It turns out I didn’t have to try very hard. The story of Bannockburn is full of heroism and duplicity on both sides of the field, with little stories that add an intimate human element to proceedings.

 A Gloucester wargamer's depiction of Marmaduke de Thweng, which is one of the most English names I've ever heard. It's part of an entire Bannockburn army set he's working on.

Marmaduke de Thweng was a veteran of Stirling Bridge: he was one of the few English soldiers who broke through the Scottish schiltrom, and lived to tell the tale. He witnessed the horrendous fate of Hugh de Cressingham, whose skin was flayed to make baldrics and “keepsakes” for the bloodthirsty Scots. He fought for Edward II at Bannockburn.

Yet despite knowing what happened to Cressingham, when it was clear the day was lost, he did not flee. He strode through the battlefield, among the dead and dying, searching for one man: the Bruce. When he found him, he surrendered without delay, for he wished to yield only to the victor himself. The Bruce was so impressed by this display of courage and chivalry that he invited Thweng to a feast, and sent him home to Cleveland without a ransom, and laden with gifts.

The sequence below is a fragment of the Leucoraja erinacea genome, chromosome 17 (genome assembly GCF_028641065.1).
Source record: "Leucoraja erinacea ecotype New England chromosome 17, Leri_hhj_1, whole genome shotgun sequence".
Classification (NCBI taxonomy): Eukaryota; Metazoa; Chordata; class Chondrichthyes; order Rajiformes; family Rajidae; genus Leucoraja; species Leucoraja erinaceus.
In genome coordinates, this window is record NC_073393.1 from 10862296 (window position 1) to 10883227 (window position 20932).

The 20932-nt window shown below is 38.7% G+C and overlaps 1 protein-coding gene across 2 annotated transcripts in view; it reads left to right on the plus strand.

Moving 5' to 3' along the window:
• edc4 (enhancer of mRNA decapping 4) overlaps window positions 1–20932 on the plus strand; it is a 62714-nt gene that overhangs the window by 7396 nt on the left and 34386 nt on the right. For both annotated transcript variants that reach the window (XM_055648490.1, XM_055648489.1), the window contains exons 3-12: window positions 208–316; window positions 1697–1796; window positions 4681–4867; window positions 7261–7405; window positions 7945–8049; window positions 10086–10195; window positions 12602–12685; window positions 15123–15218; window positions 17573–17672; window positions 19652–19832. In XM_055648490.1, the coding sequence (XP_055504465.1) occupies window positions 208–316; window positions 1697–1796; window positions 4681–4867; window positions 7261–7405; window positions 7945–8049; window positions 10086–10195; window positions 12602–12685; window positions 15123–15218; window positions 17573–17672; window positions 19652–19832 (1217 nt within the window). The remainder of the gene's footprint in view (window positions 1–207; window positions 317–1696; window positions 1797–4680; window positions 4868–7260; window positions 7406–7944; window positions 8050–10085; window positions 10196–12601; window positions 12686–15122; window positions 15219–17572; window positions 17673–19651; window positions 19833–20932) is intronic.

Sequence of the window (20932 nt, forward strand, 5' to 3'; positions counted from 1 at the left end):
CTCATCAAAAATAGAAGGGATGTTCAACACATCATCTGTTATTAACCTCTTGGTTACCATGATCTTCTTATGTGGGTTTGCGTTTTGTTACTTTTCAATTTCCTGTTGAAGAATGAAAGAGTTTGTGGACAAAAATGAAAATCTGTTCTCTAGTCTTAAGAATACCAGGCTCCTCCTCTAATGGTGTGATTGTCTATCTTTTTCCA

That’s an awesome story. 

Aero Art International have a line of miniatures dedicated to the knights of England and Scotland, and all are as meticulously detailed and well-researched as this depiction of Giles D'Argentan.

Similar to that is the tale of Giles d’Argentan, who is chronicled as one of the three greatest knights in all Christendom – along with Robert the Bruce and Emperor Henry VII. Edward II personally arranged for d'Argentan's release from the dungeons of the Byzantine Emperor, and the knight errant came to Scotland. He was every inch the chivalric ideal: handsome, charismatic, pure. When it was clear the battle was lost, d’Argentan dragged the still-brawling Edward II – contrary to certain films and biographers, he was no effete coward – to safety, and told the king to ride to his castle. When Edward commanded he ride with him, d’Argentan replied with parting words so knightly you can practically hear the rousing orchestral score swell to a crescendo: